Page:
Like more and more successful enterprises, Cebu Pacific incorporates the use of social media as an intrinsic part of its marketing campaigns. Recently, for instance, it launched its ‘Beach Bum Academy,’ offering prizes of all-expenses-paid holidays by the beach in partnership with the Department of Tourism Philippines, Henann Resort and Plantation Bay Resort and Spa.

ATR72-600-CebuPacificTo enter the competition, participants had to post a 30- to 60-second video of themselves on a social platform and share the link via the Cebu Pacific Beach Bums entry form. Atty Mantaring sees this kind of promotion as crucial for almost any business these days. “We understand guests love sharing their views and experiences online,” he says, “so we encourage them to engage with us on multiple platforms like Facebook, Twitter, Instagram and YouTube.”

In other news, Cebu Pacific is adding new ATR 72-600 aircraft (left) to its fleet of 60-plus planes. It offers a better passenger experience thanks to its larger cabin and additional seating capacity to support even lower fares, he says.

“We’ll progressively replace our current fleet of eight ATR 72-500s, configured with 72 seats, with the fleet of 16 new ATR 72-600s which have 78 seats. Deliveries 600s will run through until 2020.”

The airline has just opened an office in Korea, which it believes will strengthen its international appeal in the Asia-Pacific, he adds.

The latest seat sales can be found on Cebu Pacific’s official Twitter (@CebuPacificAir) and Facebook pages. For bookings and inquiries, visit www.cebupacificair.com or call the reservation hotline at +612 9119 2956.


A spate of reports about people behaving badly on planes and the arrival of a “PassengerShaming” Facebook page serve as timely reminders to business travellers that being rude to flight attendants can have repercussions.

It’s a sad and sobering truth that in the reminiscences of flight crew, business travellers – perhaps because of their imagined self-importance – often feature.

But staff have a variety of methods of getting even.

High wind areas
At the end of a demanding flight, according to David Sedaris, a scribe for The New Yorker, some attendants indulge in the practice of “cropdusting,” silently passing wind as they walk down the aisle. Annoying passengers are prime targets.

Captains’ call

Author Gigi Wolf recalls that flight attendants in the now-defunct airline Pan Am would routinely doctor bullying pilots’ coffee with Visine eye drops, renowned for causing “terrible” diarrhoea.

“If I was a pilot, I’d bring my own thermos and a lunch box from home,” she writes.

529525_509527739082527_1836675676_nOr a captain might have his coffee laced with some of the liquid that flight service staff poured into empty ice buckets. This evil cocktail comprised left-over melted ice water, coffee and other dregs that attendants threw down the toilets – once the ice buckets were full – because the garbage containers leaked.

“The ice bucket had a little of everything in it,” she writes, “like minestrone soup. Getting some of this vile concoction in your coffee makes spitting in a customer’s plate at a restaurant seem innocuous.”

Contaminating drinks is a common theme. Ellen Simonette, author of Diary of a Dysfunctional Flight Attendant: The Queen of Sky Blog, writes about the time a colleague took revenge on an abusive business traveller by making him “a very special drink” in the galley, rubbing the rim of his glass on the plane’s filthy floor before serving it with a smile. “Looks like you’re finally getting what you deserved, sir,” she said.

Another ploy is to place a full bottle of water in the horizontal position with the lid off on the seat of a troublesome passenger when they get up to visit the bathroom. They usually don’t realise their trousers are wet until they’ve sat down again.

Digital dishonour

Bill Haymaker writes online that, years ago, he was evaluating service on a flight between Bahrain and London when a man lifted his thobe – an ankle-length robe – and exposed himself to a young stewardess, who was so distressed she wept.

563196_509281579107143_502392472_n“We moved down the aisle to where the lone passenger was. I made certain he was looking at us when I gesticulated to the man by pointing to him and then holding up my hand and lifting my ‘pinkie’ finger, wiggling it to signify the diminutive and homuncular nature of …er, um…something.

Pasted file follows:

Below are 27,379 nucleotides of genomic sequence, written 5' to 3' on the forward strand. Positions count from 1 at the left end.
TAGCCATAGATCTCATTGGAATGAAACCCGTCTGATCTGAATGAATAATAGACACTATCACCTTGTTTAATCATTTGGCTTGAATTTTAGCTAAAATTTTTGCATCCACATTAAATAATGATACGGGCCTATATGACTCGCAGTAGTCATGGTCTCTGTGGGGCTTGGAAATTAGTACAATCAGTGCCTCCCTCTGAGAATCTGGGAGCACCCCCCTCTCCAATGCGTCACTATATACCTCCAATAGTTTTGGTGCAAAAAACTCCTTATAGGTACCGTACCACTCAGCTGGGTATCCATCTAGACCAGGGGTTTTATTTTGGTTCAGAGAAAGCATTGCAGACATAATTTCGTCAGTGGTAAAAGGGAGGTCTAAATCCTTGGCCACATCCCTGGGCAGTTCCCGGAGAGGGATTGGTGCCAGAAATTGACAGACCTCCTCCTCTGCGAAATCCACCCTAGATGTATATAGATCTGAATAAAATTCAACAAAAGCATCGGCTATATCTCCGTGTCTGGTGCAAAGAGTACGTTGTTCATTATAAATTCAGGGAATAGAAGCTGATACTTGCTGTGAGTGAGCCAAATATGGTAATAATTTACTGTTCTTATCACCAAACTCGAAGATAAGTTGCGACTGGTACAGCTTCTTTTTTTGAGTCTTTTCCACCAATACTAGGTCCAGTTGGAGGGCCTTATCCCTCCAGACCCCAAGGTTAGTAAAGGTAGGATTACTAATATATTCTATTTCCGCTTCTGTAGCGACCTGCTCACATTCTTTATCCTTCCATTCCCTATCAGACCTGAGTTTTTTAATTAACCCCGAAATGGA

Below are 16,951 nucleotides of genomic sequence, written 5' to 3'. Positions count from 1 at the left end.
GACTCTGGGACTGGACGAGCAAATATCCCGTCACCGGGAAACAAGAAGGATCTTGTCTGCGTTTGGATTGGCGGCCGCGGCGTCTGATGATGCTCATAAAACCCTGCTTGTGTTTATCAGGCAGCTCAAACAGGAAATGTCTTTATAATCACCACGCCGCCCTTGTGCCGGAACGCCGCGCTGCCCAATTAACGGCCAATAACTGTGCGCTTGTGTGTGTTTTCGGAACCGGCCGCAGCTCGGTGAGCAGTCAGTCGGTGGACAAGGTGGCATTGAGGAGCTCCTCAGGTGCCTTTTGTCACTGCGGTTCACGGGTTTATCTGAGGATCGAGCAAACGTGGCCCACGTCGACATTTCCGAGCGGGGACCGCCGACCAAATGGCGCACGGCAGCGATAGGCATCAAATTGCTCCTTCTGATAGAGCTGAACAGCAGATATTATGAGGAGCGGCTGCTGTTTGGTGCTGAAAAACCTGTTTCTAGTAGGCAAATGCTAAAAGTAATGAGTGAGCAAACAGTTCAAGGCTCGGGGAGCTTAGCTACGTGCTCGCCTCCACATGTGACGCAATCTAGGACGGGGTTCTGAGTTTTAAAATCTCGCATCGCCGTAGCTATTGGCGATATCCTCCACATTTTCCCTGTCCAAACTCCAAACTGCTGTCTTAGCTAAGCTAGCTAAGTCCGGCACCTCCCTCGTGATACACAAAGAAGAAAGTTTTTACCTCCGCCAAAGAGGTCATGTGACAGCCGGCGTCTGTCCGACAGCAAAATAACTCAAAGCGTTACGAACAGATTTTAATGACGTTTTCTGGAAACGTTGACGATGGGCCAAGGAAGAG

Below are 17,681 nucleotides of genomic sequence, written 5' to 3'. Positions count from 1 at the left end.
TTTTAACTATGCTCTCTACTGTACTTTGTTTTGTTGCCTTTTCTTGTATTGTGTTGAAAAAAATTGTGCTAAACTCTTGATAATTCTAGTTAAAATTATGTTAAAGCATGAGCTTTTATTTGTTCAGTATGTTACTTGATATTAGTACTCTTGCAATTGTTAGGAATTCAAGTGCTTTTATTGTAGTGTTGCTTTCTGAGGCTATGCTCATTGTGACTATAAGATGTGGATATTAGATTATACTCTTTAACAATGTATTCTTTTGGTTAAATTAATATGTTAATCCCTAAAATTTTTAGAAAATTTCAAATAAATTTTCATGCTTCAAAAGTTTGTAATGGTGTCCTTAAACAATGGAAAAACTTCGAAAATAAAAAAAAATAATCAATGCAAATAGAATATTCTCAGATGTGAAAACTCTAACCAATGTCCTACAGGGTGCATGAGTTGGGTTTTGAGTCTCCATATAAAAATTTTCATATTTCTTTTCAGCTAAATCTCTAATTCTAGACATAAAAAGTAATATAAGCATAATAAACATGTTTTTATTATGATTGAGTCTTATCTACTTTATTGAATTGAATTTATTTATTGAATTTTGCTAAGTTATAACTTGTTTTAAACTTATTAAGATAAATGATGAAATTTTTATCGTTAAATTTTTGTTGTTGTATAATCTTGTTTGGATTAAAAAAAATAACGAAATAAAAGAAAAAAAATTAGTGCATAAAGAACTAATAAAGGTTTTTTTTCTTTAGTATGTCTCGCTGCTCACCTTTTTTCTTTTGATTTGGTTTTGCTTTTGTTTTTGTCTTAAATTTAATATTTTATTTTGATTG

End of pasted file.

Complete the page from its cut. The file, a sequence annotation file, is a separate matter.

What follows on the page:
“My colleague then looked at the man . . . also holding up her hand and wiggling her pinkie finger, so as to acknowledge I was suggesting something involving the passenger was nanoscopic.”

The man appeared to be “stewing” afterwards, and was met by police when the plane landed at Heathrow.

Celebrities are not immune. A steward and fellow crew on a US airliner once took their revenge on actress Faye Dunaway.When Dunaway turned up at JFK airport with a coach ticket to London and her demands for an upgrade were refused she allegedly became enraged.

“She was . . . screaming at everyone and saying, ‘Don’t you know who I am?’,” the stewardess said. As a result Dunaway was seated at the front of the economy section on purpose so she could see that there were seats free in business and first class, making her even more furious.

Infamous meltdown

It’s hardly surprising some attendants blow up, therefore. One famous incident involved Steven Slater, a flight attendant of JetBlue airlines, who in 2010 had an argument with a passenger during boarding at Pittsburgh.

According to witnesses, he grabbed the intercom and said: “To the passenger who called me a ***, *** you . . . I’ve had it. That’s it.” He activated the emergency exit and slid down the inflatable slide onto the tarmac.

10686689_792174280817870_8784993606002945165_nHe then boarded a train to the terminal, stripping off his tie and discarding it, to the astonishment of onlookers. He was later arrested and charged with reckless endangerment and criminal mischief.

Damned by faint praise

On other occasions crew take their frustrations out on their employers. One traveller was flying into Denver some years ago. While the plane was taxiing to the gate the attendant added the following to his normal flight patter: “We know you had the choice of flying on many bankrupt airlines today, but we thank you for choosing [ours], the number-one bankrupt airline in on-time arrivals.”

Airline staff do it tough, and not just in their punishing schedules. According to a Hong Kong-based Equal Opportunities Commission, some 27% of air hostesses said they’d been sexually harassed while on duty in flight over the past 12 months, while nearly half had witnessed or heard about it happening to a colleague.

So the next time you’re tempted to snap at one of these hardworking people, remember that their patience is not endless and there could be unforeseen consequences. You could end up on the PassengerShaming site on Facebook where some of the pictures of passengers are, well, shameful.

Or worse.